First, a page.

It’s summer, and it’s hot. Bugs are in their high season. We see lots of fleas and intestinal worms that bother our cats this time of year, but what about another parasite called heartworm? Is this something cat owners should be concerned about in Orange County?

The official name of the heartworm is Dirofilaria immitis, and it is found throughout the world. Infection with heartworms occurs when a cat or dog is bitten by a mosquito carrying heartworm larvae (microfilaria). The larvae are injected into the pet’s bloodstream, where they mature and cause illness. Humans are not susceptible to heartworms. Outdoor cats with greater exposure to mosquitoes are at a higher risk than indoor cats, but both types of cats can be infected.

Cats are naturally more resistant to heartworms than dogs, and if they do become infected, cats typically develop one or two adult worms about three or four months after they have been injected by a mosquito. The adult heartworms generally live in the pulmonary arteries and can live two or three years.

Unfortunately, there are no unique signs that indicate heartworm infection in a cat. Many cats tolerate heartworms with vague signs of illness. Coughing and vomiting are common signs of infection . Most infected cats exhibit symptoms consistent with asthma or allergic bronchitis.

To complicate diagnosis further, testing cats for heartworms isn’t easy. Infected dogs commonly have microfilaria present in their blood, and this simplifies testing for them. In cats, a diagnosis involves chest X-rays, blood testing and, in some cases, echocardiography. The blood testing can be very confusing and uses antibody and antigen tests. Positive antibody tests confirm the presence of heartworm larvae. Positive antigen tests confirm the presence of mature heartworms, but rarely detect immature or male-only worm infections.

Treatment for feline heartworms focuses on decreasing swelling in the airway with steroids and treating severely ill animals for shock. It is not easy to kill adult heartworms in a cat using medication, so it is considered a last-resort treatment. In some cases, the worms can be surgically removed.

All of this sounds pretty terrible, but for- tunately for those of us living in Orange County, the incidence of heartworm infection is very low in dogs and cats. This is because we don’t have a huge mosquito population. Nor is the pool of potential heartworm carriers significant. In 27 years of veterinary practice in Orange County, I have never seen a case of heartworms in any native cat.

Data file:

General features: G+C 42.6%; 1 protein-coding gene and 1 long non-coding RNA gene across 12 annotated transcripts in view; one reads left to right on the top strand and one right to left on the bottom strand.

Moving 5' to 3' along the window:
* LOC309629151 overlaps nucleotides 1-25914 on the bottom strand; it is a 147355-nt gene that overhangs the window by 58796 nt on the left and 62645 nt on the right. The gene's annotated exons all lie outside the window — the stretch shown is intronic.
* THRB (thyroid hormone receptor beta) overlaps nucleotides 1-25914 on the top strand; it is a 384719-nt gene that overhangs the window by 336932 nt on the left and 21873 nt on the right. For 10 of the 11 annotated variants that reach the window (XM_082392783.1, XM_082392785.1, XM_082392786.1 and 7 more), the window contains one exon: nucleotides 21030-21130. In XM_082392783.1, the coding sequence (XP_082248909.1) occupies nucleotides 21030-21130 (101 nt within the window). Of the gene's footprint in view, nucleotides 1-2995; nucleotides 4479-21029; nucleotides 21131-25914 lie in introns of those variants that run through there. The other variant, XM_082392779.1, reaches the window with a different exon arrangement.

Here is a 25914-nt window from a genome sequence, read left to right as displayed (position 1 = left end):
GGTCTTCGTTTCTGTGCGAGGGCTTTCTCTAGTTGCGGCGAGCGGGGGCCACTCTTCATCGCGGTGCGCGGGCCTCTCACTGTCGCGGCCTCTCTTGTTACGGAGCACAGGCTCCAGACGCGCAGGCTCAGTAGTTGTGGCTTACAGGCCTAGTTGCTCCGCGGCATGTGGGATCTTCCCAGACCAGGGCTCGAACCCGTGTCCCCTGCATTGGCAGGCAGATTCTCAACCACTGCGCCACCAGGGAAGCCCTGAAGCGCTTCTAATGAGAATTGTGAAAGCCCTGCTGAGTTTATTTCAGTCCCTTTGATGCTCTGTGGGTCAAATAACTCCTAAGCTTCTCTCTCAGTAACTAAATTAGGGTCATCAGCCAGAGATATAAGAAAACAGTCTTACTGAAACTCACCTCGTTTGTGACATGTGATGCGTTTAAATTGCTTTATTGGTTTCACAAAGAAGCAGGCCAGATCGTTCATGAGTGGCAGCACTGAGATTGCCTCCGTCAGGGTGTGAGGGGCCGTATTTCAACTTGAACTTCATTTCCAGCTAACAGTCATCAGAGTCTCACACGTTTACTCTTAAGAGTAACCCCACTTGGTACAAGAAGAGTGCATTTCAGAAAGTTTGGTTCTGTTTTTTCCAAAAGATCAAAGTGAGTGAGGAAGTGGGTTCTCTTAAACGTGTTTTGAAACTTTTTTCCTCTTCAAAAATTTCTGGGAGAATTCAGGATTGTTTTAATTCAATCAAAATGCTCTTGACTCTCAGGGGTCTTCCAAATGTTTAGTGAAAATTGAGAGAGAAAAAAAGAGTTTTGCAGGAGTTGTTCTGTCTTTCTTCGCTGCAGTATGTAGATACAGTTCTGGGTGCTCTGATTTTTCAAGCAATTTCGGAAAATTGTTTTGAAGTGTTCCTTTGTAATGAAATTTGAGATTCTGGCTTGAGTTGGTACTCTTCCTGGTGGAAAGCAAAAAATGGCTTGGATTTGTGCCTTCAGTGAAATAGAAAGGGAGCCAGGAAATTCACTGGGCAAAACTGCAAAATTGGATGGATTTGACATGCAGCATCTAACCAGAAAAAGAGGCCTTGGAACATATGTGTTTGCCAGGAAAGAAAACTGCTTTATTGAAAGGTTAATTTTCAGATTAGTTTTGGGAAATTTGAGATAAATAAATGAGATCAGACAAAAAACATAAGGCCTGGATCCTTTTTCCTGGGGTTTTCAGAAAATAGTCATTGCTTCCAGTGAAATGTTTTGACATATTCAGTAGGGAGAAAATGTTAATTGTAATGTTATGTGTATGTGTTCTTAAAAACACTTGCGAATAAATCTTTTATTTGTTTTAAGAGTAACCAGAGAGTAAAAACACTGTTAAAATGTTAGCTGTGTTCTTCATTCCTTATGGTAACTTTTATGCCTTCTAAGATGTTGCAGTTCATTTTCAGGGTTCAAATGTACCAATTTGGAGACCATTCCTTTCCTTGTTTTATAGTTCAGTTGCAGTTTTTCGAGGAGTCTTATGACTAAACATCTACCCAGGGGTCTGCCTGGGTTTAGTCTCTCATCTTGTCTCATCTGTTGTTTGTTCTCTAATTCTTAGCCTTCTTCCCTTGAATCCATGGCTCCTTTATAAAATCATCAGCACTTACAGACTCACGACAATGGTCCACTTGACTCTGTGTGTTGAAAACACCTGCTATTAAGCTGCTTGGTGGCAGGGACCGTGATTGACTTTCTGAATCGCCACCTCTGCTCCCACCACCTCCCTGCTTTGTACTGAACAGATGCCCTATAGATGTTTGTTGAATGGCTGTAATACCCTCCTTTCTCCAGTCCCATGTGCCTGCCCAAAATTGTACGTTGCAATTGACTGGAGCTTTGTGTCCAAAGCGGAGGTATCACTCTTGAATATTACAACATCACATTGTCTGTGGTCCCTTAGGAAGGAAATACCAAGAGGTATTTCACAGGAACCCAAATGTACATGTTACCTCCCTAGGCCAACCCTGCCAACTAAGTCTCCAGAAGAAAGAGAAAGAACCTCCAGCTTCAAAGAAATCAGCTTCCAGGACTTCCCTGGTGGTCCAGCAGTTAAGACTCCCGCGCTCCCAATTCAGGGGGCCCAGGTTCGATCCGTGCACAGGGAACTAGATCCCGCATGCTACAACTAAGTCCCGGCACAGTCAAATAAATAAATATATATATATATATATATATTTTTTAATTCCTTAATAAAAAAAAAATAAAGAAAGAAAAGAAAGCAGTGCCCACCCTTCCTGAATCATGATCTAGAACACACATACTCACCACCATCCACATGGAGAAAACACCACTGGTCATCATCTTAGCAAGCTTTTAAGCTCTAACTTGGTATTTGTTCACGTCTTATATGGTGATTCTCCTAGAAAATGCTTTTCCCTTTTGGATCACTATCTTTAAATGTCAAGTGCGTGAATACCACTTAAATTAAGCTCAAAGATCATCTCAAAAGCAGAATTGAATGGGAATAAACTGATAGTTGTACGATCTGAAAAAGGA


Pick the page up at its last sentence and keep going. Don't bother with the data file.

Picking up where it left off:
Could I have missed a diagnosis? Of course that is possible, but I don’t think it is likely. Nationally, it is thought that for every 20 infected dogs, there is one feline infection. One of the large veterinary laboratories in the country, Idexx, reports that since 2007, 82 positive cases of canine heartworms have been identified in Orange County. If I extrapolate this number, which would be an estimate only, it would mean about 12 canine cases a year, and the risk of a cat being infected would be less than one a year. There are probably one or two cases of feline heartworms in our county each year, but the data do not indicate whether any of those involved animals that lived elsewhere prior to being diagnosed in Orange County.

Out of curiosity, I looked at some data reporting feline heartworm cases in Florida, where there are lots of mosquitoes. Since 2000, there have been 548 feline heartworm cases in that state.

I recommend heartworm-prevention medications when owners tell me that they are taking their cat to a part of the country where mosquitoes and canine heartworms are more prevalent. A few of the routinely used veterinary spot-on products that kill fleas also protect against heartworms, so this makes it easy.

I do not routinely test cats for heartworms, but I would if a patient had signs that could be consistent with the disease and I knew there was a risk of mosquito exposure.

At this time in Orange County, the risk of feline infection with heartworms is very low. I will continue to monitor reports and the literature on this disease and let you know if there are any changes.

Written by Dr. Wexler-Mitchell of The Cat Care Clinic in Orange, CA
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